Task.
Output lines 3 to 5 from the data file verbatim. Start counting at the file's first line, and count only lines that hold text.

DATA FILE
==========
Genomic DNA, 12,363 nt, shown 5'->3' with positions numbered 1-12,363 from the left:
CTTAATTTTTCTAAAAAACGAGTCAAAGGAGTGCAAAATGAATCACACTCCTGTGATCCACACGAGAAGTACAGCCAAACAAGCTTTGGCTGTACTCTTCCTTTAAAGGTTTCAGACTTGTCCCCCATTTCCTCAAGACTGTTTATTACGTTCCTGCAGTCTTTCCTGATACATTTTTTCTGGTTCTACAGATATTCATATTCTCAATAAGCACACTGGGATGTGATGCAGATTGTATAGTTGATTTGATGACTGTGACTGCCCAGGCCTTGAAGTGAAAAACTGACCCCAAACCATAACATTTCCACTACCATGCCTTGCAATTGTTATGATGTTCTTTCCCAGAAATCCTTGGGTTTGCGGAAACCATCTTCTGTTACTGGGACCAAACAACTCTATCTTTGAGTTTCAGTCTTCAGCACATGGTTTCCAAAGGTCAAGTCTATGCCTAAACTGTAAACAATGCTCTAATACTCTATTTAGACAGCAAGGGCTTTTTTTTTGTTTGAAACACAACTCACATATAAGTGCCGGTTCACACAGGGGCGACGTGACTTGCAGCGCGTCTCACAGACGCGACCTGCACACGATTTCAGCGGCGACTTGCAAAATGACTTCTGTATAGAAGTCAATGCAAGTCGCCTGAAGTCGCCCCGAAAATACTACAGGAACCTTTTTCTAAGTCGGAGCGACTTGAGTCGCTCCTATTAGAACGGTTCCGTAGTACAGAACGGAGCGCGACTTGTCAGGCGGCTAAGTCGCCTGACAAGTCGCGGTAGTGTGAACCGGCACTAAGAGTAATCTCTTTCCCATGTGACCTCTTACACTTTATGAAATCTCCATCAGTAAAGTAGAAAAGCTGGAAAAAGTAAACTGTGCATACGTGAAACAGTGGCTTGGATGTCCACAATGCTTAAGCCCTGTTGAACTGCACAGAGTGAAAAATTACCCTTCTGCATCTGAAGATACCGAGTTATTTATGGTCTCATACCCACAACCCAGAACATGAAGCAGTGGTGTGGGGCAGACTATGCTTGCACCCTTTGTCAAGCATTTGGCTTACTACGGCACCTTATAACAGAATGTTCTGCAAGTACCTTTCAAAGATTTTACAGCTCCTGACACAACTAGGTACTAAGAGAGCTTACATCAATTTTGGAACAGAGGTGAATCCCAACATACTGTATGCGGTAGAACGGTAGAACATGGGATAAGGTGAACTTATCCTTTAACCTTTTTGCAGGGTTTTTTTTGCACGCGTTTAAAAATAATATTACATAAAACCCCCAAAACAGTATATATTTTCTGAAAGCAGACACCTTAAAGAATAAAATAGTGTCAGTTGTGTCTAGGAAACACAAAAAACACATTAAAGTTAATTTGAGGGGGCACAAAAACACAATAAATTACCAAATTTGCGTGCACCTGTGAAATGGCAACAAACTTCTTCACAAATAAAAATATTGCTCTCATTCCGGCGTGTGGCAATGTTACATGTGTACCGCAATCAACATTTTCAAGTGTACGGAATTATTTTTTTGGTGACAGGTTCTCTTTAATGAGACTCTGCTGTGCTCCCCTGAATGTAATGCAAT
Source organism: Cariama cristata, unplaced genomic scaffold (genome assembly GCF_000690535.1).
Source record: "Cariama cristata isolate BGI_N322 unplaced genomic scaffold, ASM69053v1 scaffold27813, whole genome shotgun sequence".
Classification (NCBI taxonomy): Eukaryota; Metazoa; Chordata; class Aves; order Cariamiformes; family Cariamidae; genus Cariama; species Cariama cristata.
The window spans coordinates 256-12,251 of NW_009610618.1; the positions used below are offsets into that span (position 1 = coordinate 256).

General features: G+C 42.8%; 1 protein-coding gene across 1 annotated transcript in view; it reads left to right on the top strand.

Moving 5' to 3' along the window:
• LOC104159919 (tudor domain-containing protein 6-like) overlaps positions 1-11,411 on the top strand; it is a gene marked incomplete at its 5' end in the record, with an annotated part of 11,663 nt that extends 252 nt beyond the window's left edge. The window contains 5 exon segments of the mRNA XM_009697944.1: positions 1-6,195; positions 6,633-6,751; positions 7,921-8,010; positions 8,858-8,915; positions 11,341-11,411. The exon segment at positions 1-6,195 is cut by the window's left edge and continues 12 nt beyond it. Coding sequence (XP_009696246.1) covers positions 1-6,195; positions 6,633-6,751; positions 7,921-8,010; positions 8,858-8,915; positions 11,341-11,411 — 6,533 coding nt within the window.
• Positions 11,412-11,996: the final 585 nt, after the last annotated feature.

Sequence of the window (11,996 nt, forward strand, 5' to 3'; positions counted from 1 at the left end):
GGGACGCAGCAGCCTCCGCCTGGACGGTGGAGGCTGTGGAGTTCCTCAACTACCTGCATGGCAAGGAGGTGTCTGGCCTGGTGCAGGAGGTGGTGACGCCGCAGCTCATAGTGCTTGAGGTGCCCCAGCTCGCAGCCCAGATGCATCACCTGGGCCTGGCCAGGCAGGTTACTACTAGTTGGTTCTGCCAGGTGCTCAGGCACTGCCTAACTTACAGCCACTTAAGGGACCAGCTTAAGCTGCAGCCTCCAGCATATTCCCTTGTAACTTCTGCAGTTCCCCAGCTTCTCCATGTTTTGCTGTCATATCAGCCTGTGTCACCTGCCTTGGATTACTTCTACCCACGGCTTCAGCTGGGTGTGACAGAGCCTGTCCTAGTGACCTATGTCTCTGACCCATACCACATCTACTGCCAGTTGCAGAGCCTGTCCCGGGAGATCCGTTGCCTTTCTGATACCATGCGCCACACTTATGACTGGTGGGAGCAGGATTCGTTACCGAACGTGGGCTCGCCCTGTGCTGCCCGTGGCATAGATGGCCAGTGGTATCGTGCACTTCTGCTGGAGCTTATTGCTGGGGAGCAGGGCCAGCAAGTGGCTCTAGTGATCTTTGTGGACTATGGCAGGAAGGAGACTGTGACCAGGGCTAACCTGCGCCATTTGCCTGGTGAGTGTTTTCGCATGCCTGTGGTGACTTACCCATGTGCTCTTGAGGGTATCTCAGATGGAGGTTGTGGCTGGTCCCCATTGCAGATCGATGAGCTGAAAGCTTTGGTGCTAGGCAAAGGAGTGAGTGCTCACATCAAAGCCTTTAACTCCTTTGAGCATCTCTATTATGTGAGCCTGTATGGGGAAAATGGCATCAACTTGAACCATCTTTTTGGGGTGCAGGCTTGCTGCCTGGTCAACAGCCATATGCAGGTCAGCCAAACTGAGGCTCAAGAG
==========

Source organism: Cariama cristata, unplaced genomic scaffold (genome assembly GCF_000690535.1).
Source record: "Cariama cristata isolate BGI_N322 unplaced genomic scaffold, ASM69053v1 scaffold27813, whole genome shotgun sequence".
Classification (NCBI taxonomy): Eukaryota; Metazoa; Chordata; class Aves; order Cariamiformes; family Cariamidae; genus Cariama; species Cariama cristata.